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Which nocks am I shooting?

Updated: Mar 3

It's sometimes hard to tell which nocks you are using if you are not familiar with the vast variety out there! And when a manufacturer says they make a "small groove" nock, it is not necessarily the same as another manufacturer's "small groove" nock. You will get the best nock fit and arrow flight if your nock is custom fit to your string. The first step is knowing which nock you are using. Here's a guide to help with identification:


Nocks by Type


Pin nocks

Note: Beiter nocks are only shown in their pin nock form above, however Beiter nocks are made in press fit styles as well. From my experience, these nocks are the most consistent in terms of throat size across their many offerings. It should also be noted that the #1 and #2 nocks are an asymmetrical design while the hunter nocks are symmetrical.


Press fit nocks


Glue on nocks


Over Nocks


Nocks by Throat Size

These are organized by type. Unknown sizes are omitted.


Pin nocks


Press fit nocks


Glue on nocks


Over nocks


Throat measurement

When it comes to string fit, the most important part of the nock is the throat size. Many manufacturers list this size in their packaging or marketing materials. These sizes are far from what we were actually measuring in some cases. So all the measurements listed above are throat measurements as measured with a set of pin gauges in thousandth of an inch increments.


If there are any nocks listed above without a measurement that means we don't have a sample to measure. If you have such a nock and want to send it along to expand the collection that would be greatly appreciated!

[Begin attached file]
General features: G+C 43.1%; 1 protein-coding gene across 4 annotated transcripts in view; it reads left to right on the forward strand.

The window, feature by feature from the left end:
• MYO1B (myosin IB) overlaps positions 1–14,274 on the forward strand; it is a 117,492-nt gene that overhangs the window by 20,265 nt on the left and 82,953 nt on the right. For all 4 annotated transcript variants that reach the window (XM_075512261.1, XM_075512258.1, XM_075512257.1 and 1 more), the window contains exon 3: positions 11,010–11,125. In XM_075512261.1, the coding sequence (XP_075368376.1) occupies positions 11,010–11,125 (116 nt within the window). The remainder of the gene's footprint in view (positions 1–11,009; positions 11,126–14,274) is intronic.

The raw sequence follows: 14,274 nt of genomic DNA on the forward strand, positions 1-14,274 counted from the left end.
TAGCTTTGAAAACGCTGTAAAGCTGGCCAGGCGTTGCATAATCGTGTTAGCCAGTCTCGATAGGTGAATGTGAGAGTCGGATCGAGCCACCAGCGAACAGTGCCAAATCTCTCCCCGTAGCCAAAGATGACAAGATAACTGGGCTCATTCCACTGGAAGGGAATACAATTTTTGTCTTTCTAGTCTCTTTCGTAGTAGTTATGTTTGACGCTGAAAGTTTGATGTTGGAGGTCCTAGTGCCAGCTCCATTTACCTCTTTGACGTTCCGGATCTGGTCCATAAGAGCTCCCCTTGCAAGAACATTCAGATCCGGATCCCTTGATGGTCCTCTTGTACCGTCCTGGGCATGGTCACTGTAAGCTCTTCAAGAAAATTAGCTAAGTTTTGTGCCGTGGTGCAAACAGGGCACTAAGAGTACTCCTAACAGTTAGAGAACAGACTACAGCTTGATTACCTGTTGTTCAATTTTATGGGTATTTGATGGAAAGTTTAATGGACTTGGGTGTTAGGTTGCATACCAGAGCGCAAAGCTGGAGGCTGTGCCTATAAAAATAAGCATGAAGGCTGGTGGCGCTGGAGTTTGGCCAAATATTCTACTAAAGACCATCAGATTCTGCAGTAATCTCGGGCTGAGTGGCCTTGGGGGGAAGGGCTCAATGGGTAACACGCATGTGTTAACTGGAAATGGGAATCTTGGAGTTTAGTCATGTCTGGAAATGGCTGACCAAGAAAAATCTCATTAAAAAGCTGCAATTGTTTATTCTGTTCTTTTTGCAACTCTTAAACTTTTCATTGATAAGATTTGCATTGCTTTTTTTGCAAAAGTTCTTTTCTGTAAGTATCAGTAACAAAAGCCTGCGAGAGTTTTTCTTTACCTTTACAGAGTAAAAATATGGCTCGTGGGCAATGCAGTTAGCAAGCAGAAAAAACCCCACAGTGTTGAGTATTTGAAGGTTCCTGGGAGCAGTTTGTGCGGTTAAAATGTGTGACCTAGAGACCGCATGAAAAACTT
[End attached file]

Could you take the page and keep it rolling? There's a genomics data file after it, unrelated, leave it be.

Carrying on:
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3 comentários


Andrei Stanescu
Andrei Stanescu
29 de jan.

About the discrepancy with the manufacturer's numbers, I believe it's because of not measuring the same thing, or manufacturers not being consistent what they report. Fwiw, Beiter is by far the most clear with their measurements ❤️ For a nock, there's the throat and the groove (the gap between the arms) and manufacturers from what I measured myself, they most often report the groove value. For example, Easton G Small which is said to be .088" is accurate when when you measure the gap between the arms, and the throat comes out at .100". Both throat and groove are important. The throat tells how much play there is with an arrow nocked, and the groove tells how much force it takes to…

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Andrei Stanescu
Andrei Stanescu
29 de jan.
Respondendo a

To best measure the groove, I found a set of feeler gauges and a caliper are great. I combine various the feelers until I get a fit where both nock arms make contact, but don't put much pressure and then I measure them with the caliper.

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OMG! Thank you! I have to search for nocks to fit nearly every time I buy arrows. The description never mentions throat size and rarely the nock info at all. Then, I buy the exact arrow again and they come with a different nock throat size as if it doesn't matter. Thanks for the attention you give to this and how consistent your strings are!!!!


I had to order nocks for a new set of Black Eagle Intrepids because the throat size was too big and learned that they shipped with "micro" and I needed "micro st" to match my other set of the exact same arrows. It would've been nice to know that the manufacturer had made that figure...

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